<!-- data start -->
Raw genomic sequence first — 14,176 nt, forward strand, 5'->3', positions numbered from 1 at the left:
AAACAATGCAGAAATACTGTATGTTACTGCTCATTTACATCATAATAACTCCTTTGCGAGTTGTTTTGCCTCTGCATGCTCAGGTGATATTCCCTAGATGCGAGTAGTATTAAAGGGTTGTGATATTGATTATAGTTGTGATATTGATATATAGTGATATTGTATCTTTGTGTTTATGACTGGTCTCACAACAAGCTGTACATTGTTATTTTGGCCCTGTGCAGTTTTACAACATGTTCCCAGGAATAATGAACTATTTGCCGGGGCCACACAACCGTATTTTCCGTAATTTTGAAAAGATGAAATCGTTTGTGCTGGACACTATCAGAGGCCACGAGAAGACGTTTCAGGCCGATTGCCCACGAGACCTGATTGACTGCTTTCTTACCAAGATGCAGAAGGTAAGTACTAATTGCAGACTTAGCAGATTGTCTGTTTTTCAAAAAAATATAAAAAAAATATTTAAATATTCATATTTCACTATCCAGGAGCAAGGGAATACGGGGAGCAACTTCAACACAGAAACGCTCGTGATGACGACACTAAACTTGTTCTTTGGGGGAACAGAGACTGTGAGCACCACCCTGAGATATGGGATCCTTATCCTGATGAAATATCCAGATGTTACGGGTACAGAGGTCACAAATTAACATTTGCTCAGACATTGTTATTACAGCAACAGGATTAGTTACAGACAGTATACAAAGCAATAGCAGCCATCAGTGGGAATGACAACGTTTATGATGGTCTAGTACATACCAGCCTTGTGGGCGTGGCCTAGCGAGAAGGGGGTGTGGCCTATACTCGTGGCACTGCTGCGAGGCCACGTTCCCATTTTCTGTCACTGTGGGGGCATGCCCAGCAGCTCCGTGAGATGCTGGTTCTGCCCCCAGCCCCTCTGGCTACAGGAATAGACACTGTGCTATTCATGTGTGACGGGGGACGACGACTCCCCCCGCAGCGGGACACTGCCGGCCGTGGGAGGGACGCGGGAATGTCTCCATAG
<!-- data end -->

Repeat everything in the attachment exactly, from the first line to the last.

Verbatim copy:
Raw genomic sequence first — 14,176 nt, forward strand, 5'->3', positions numbered from 1 at the left:
AAACAATGCAGAAATACTGTATGTTACTGCTCATTTACATCATAATAACTCCTTTGCGAGTTGTTTTGCCTCTGCATGCTCAGGTGATATTCCCTAGATGCGAGTAGTATTAAAGGGTTGTGATATTGATTATAGTTGTGATATTGATATATAGTGATATTGTATCTTTGTGTTTATGACTGGTCTCACAACAAGCTGTACATTGTTATTTTGGCCCTGTGCAGTTTTACAACATGTTCCCAGGAATAATGAACTATTTGCCGGGGCCACACAACCGTATTTTCCGTAATTTTGAAAAGATGAAATCGTTTGTGCTGGACACTATCAGAGGCCACGAGAAGACGTTTCAGGCCGATTGCCCACGAGACCTGATTGACTGCTTTCTTACCAAGATGCAGAAGGTAAGTACTAATTGCAGACTTAGCAGATTGTCTGTTTTTCAAAAAAATATAAAAAAAATATTTAAATATTCATATTTCACTATCCAGGAGCAAGGGAATACGGGGAGCAACTTCAACACAGAAACGCTCGTGATGACGACACTAAACTTGTTCTTTGGGGGAACAGAGACTGTGAGCACCACCCTGAGATATGGGATCCTTATCCTGATGAAATATCCAGATGTTACGGGTACAGAGGTCACAAATTAACATTTGCTCAGACATTGTTATTACAGCAACAGGATTAGTTACAGACAGTATACAAAGCAATAGCAGCCATCAGTGGGAATGACAACGTTTATGATGGTCTAGTACATACCAGCCTTGTGGGCGTGGCCTAGCGAGAAGGGGGTGTGGCCTATACTCGTGGCACTGCTGCGAGGCCACGTTCCCATTTTCTGTCACTGTGGGGGCATGCCCAGCAGCTCCGTGAGATGCTGGTTCTGCCCCCAGCCCCTCTGGCTACAGGAATAGACACTGTGCTATTCATGTGTGACGGGGGACGACGACTCCCCCCGCAGCGGGACACTGCCGGCCGTGGGAGGGACGCGGGAATGTCTCCATAG